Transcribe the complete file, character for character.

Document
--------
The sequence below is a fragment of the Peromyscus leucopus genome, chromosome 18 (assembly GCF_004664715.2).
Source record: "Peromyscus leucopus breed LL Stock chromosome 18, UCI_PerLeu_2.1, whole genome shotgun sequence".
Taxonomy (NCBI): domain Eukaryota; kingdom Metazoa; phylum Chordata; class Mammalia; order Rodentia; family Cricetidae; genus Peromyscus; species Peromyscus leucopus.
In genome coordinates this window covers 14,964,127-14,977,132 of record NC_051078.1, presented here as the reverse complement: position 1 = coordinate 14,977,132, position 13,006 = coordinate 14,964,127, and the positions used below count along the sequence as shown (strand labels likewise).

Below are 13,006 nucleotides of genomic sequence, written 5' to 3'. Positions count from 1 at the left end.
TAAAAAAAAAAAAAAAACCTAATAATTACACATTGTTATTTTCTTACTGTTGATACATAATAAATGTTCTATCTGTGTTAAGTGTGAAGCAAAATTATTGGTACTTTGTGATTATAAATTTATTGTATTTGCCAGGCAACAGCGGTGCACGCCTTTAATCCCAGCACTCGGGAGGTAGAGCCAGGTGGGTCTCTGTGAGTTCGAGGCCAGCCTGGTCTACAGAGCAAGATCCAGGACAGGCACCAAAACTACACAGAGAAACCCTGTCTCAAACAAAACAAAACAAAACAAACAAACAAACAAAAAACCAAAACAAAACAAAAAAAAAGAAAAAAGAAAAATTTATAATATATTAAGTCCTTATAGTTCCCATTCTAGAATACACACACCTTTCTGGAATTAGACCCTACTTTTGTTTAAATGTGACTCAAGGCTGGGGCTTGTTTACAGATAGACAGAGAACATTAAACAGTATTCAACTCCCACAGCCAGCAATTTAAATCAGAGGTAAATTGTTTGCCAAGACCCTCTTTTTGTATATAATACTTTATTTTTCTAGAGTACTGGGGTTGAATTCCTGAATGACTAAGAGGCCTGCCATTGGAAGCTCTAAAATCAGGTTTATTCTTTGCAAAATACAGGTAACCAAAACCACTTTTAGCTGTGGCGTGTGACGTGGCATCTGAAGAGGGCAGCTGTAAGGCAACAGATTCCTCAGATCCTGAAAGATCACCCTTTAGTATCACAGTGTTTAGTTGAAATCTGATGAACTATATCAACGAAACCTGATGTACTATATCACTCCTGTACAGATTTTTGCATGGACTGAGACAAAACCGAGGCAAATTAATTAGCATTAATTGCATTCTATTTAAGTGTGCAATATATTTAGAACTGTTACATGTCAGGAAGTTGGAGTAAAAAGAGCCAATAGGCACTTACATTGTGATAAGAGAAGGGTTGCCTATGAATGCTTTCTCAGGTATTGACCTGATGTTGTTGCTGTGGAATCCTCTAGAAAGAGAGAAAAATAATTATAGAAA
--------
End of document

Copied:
The sequence below is a fragment of the Peromyscus leucopus genome, chromosome 18 (assembly GCF_004664715.2).
Source record: "Peromyscus leucopus breed LL Stock chromosome 18, UCI_PerLeu_2.1, whole genome shotgun sequence".
Taxonomy (NCBI): domain Eukaryota; kingdom Metazoa; phylum Chordata; class Mammalia; order Rodentia; family Cricetidae; genus Peromyscus; species Peromyscus leucopus.
In genome coordinates this window covers 14,964,127-14,977,132 of record NC_051078.1, presented here as the reverse complement: position 1 = coordinate 14,977,132, position 13,006 = coordinate 14,964,127, and the positions used below count along the sequence as shown (strand labels likewise).

Below are 13,006 nucleotides of genomic sequence, written 5' to 3'. Positions count from 1 at the left end.
TAAAAAAAAAAAAAAAACCTAATAATTACACATTGTTATTTTCTTACTGTTGATACATAATAAATGTTCTATCTGTGTTAAGTGTGAAGCAAAATTATTGGTACTTTGTGATTATAAATTTATTGTATTTGCCAGGCAACAGCGGTGCACGCCTTTAATCCCAGCACTCGGGAGGTAGAGCCAGGTGGGTCTCTGTGAGTTCGAGGCCAGCCTGGTCTACAGAGCAAGATCCAGGACAGGCACCAAAACTACACAGAGAAACCCTGTCTCAAACAAAACAAAACAAAACAAACAAACAAACAAAAAACCAAAACAAAACAAAAAAAAAGAAAAAAGAAAAATTTATAATATATTAAGTCCTTATAGTTCCCATTCTAGAATACACACACCTTTCTGGAATTAGACCCTACTTTTGTTTAAATGTGACTCAAGGCTGGGGCTTGTTTACAGATAGACAGAGAACATTAAACAGTATTCAACTCCCACAGCCAGCAATTTAAATCAGAGGTAAATTGTTTGCCAAGACCCTCTTTTTGTATATAATACTTTATTTTTCTAGAGTACTGGGGTTGAATTCCTGAATGACTAAGAGGCCTGCCATTGGAAGCTCTAAAATCAGGTTTATTCTTTGCAAAATACAGGTAACCAAAACCACTTTTAGCTGTGGCGTGTGACGTGGCATCTGAAGAGGGCAGCTGTAAGGCAACAGATTCCTCAGATCCTGAAAGATCACCCTTTAGTATCACAGTGTTTAGTTGAAATCTGATGAACTATATCAACGAAACCTGATGTACTATATCACTCCTGTACAGATTTTTGCATGGACTGAGACAAAACCGAGGCAAATTAATTAGCATTAATTGCATTCTATTTAAGTGTGCAATATATTTAGAACTGTTACATGTCAGGAAGTTGGAGTAAAAAGAGCCAATAGGCACTTACATTGTGATAAGAGAAGGGTTGCCTATGAATGCTTTCTCAGGTATTGACCTGATGTTGTTGCTGTGGAATCCTCTAGAAAGAGAGAAAAATAATTATAGAAA